What If?

As the recent government shutdown fades into history, its lessons for the rest of us remain clear. Whether you agree or disagree with the politics of the shutdown, it delivered an important message. No one is safe, not even long-term government employees, from the sudden loss of a paycheck.

Are you ready? What would you do if your pay stopped tomorrow? In addition to a government shutdown, loss of paychecks could be caused by sudden bankruptcy, natural disaster, change of control with new owners, cost cutting, changing direction, a new boss or any of several other reasons.

Assume for a few minutes your paycheck stops. One of your first reactions will be “Uh oh, I shoulda done…”. Here are a couple of “shoulda dones” you should do. I’ll start with an easy one- from your excess disposable income, put aside in a safe, easily accessible account, 6 months’ worth of expenses and enough for medical insurance.

Update your resume every 3 to 6 months, ideally with a couple of new marketable skills and/or accomplishments. Every 3 months, whether you have anything to report or not, update your LinkedIn profile with some new buzz words that you identify from job postings for positions similar to yours. Keep a log of your accomplishments and results and build stories around them so you’re prepared for interviews.

Always refresh and build your network. Pick your 4 best references and meet with one per quarter so none of these contacts will be more than one year old. While you’re at this, use them as your own personal board of directors/career sounding board and be sure to do what you can to help them. Join and stay active in industry and professional associations. Consciously and diligently expand your personal and professional network- one breakfast or lunch per month. Become a networking hub. Always help job hunting connections you have, be proactive, reach out to them, make the time. Connect with executive search firms while you are still employed.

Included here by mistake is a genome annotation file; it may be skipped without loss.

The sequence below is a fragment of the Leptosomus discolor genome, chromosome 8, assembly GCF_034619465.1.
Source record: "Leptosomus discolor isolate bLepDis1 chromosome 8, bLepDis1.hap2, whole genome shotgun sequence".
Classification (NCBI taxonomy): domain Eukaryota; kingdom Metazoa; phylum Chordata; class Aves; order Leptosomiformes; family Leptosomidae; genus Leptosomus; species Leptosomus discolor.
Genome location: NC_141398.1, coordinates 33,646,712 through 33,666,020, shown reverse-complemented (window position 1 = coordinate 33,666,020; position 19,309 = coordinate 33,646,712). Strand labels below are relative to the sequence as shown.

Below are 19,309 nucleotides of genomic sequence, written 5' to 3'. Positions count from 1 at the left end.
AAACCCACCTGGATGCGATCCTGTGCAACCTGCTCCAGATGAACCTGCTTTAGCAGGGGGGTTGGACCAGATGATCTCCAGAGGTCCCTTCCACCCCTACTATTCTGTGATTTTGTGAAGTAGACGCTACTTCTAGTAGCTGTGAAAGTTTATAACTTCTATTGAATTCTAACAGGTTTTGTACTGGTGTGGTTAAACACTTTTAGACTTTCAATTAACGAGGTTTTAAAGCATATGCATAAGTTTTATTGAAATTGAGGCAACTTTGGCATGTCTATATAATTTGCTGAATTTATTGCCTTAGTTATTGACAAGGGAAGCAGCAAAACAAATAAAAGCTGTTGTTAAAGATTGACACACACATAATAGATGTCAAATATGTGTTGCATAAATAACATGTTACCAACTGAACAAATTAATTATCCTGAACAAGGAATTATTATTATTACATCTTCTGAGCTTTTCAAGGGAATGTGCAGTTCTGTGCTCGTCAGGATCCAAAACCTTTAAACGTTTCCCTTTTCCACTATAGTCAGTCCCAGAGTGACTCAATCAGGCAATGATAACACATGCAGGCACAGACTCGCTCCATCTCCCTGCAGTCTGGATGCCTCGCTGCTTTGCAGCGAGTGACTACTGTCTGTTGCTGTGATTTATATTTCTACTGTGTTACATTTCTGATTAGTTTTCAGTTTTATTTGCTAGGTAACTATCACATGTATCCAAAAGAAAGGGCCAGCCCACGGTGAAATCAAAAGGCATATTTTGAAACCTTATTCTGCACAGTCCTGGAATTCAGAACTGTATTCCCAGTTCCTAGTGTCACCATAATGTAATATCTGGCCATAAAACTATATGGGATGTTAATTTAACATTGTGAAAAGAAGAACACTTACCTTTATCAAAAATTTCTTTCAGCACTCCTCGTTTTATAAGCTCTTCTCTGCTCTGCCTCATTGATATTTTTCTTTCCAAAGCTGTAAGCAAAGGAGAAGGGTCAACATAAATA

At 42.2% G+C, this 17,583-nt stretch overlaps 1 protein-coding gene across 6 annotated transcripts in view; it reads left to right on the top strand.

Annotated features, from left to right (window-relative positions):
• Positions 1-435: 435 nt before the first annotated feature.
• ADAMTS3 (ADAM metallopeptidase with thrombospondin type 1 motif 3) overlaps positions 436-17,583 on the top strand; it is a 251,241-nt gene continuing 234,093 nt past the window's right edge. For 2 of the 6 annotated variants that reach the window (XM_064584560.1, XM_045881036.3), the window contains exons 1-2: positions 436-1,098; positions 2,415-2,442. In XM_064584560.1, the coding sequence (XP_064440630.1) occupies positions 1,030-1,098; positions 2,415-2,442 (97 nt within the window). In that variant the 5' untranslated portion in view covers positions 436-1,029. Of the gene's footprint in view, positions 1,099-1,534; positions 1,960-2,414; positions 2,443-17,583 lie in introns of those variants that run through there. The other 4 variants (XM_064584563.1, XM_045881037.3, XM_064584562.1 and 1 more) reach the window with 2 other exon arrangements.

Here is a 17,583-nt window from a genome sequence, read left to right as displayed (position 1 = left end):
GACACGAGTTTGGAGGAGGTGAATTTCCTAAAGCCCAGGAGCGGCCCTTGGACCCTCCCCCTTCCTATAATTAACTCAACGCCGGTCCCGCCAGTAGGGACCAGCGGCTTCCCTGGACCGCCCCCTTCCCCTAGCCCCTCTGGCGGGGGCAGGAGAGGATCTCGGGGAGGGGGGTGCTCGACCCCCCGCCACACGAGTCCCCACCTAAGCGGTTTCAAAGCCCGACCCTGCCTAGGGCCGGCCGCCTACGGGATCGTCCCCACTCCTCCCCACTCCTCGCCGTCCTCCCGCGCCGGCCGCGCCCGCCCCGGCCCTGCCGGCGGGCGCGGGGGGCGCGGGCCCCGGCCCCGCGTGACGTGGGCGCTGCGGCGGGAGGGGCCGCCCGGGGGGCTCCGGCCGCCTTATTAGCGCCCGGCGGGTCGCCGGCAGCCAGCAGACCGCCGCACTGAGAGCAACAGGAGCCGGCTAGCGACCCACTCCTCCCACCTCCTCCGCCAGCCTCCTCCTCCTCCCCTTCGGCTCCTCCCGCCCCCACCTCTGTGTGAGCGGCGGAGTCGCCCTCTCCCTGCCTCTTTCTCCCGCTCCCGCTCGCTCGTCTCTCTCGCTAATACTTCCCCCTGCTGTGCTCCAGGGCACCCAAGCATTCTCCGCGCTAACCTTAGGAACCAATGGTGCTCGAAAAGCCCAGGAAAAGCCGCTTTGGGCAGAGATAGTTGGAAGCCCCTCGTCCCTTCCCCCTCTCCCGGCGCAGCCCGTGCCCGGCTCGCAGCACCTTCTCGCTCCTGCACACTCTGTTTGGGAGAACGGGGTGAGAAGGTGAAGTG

Your network and your skills and employability are equally important. If you don’t have a long-term learning plan, build one. You might consider the CEO test on MDL Partners’ consultant, John Decker’s, website at http://www.ceopyramid.com/ceotest as a template for skill building. If your job isn’t building new, current, marketable skills, you’ll have to do it yourself, on the outside, in your copious free time. Evaluate your current skills and consider what you could do to make money in an emergency as a consultant. Be as prepared as you possibly can.

So, the other shoe has dropped. Now what? Take a few months off and enjoy the expense fund you have saved. No, switch into active search mode immediately. It is impossible to tell how long the search will take. Immediately start looking for consulting opportunities, especially those that might turn permanent or expand your network, skills, or marketplace presence.

Send brief emails and texts to everyone.  You don’t have to get into why you’re looking, most people don’t care. But do get into what you’re looking to do in general and add a list of potential target companies. Follow up diligently and start a regimen of 3 to 5 networking meetings per week.

Since you’re reading this, you’re connected in some way to the MDL Partners network. Use what you have learned here and reconnect for the latest and best job search strategies and tap into our workshops and networking meetings.

Please take this advice to heart. You’ll be much more comfortable in knowing that you’re prepared for any eventuality.